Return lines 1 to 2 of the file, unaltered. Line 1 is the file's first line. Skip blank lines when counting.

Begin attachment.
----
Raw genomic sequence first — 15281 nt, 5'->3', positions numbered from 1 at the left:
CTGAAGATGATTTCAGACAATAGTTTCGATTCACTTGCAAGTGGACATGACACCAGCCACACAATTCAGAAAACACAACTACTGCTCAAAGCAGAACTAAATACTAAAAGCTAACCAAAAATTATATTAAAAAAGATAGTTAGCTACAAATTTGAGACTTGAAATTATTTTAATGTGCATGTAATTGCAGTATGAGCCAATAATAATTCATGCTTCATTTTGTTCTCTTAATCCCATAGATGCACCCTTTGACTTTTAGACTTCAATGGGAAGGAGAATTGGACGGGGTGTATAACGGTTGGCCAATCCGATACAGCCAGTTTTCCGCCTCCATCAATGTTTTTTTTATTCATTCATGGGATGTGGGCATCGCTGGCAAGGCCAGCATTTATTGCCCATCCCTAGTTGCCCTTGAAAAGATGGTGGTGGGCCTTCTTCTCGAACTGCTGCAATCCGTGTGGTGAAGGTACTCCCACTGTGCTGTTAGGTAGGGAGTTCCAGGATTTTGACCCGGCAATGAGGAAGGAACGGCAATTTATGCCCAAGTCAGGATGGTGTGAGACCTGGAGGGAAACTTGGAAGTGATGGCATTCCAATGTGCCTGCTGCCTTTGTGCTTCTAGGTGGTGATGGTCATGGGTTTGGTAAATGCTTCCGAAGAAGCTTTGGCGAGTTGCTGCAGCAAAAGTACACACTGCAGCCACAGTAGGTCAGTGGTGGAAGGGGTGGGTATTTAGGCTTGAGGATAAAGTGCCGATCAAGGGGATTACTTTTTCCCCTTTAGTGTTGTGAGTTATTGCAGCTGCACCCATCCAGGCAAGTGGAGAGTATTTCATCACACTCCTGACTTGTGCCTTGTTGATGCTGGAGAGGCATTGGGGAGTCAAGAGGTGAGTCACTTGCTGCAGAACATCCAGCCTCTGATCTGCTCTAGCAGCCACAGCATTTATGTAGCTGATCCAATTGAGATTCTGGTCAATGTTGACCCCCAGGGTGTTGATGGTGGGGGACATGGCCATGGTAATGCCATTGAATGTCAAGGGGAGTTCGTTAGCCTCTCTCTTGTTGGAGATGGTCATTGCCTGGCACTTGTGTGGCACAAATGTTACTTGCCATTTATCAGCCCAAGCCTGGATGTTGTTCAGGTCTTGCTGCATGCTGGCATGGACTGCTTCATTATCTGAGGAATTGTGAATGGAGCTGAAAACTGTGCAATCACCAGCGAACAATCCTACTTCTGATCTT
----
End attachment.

Raw genomic sequence first — 15281 nt, 5'->3', positions numbered from 1 at the left:
CTGAAGATGATTTCAGACAATAGTTTCGATTCACTTGCAAGTGGACATGACACCAGCCACACAATTCAGAAAACACAACTACTGCTCAAAGCAGAACTAAATACTAAAAGCTAACCAAAAATTATATTAAAAAAGATAGTTAGCTACAAATTTGAGACTTGAAATTATTTTAATGTGCATGTAATTGCAGTATGAGCCAATAATAATTCATGCTTCATTTTGTTCTCTTAATCCCATAGATGCACCCTTTGACTTTTAGACTTCAATGGGAAGGAGAATTGGACGGGGTGTATAACGGTTGGCCAATCCGATACAGCCAGTTTTCCGCCTCCATCAATGTTTTTTTTATTCATTCATGGGATGTGGGCATCGCTGGCAAGGCCAGCATTTATTGCCCATCCCTAGTTGCCCTTGAAAAGATGGTGGTGGGCCTTCTTCTCGAACTGCTGCAATCCGTGTGGTGAAGGTACTCCCACTGTGCTGTTAGGTAGGGAGTTCCAGGATTTTGACCCGGCAATGAGGAAGGAACGGCAATTTATGCCCAAGTCAGGATGGTGTGAGACCTGGAGGGAAACTTGGAAGTGATGGCATTCCAATGTGCCTGCTGCCTTTGTGCTTCTAGGTGGTGATGGTCATGGGTTTGGTAAATGCTTCCGAAGAAGCTTTGGCGAGTTGCTGCAGCAAAAGTACACACTGCAGCCACAGTAGGTCAGTGGTGGAAGGGGTGGGTATTTAGGCTTGAGGATAAAGTGCCGATCAAGGGGATTACTTTTTCCCCTTTAGTGTTGTGAGTTATTGCAGCTGCACCCATCCAGGCAAGTGGAGAGTATTTCATCACACTCCTGACTTGTGCCTTGTTGATGCTGGAGAGGCATTGGGGAGTCAAGAGGTGAGTCACTTGCTGCAGAACATCCAGCCTCTGATCTGCTCTAGCAGCCACAGCATTTATGTAGCTGATCCAATTGAGATTCTGGTCAATGTTGACCCCCAGGGTGTTGATGGTGGGGGACATGGCCATGGTAATGCCATTGAATGTCAAGGGGAGTTCGTTAGCCTCTCTCTTGTTGGAGATGGTCATTGCCTGGCACTTGTGTGGCACAAATGTTACTTGCCATTTATCAGCCCAAGCCTGGATGTTGTTCAGGTCTTGCTGCATGCTGGCATGGACTGCTTCATTATCTGAGGAATTGTGAATGGAGCTGAAAACTGTGCAATCACCAGCGAACAATCCTACTTCTGATCTT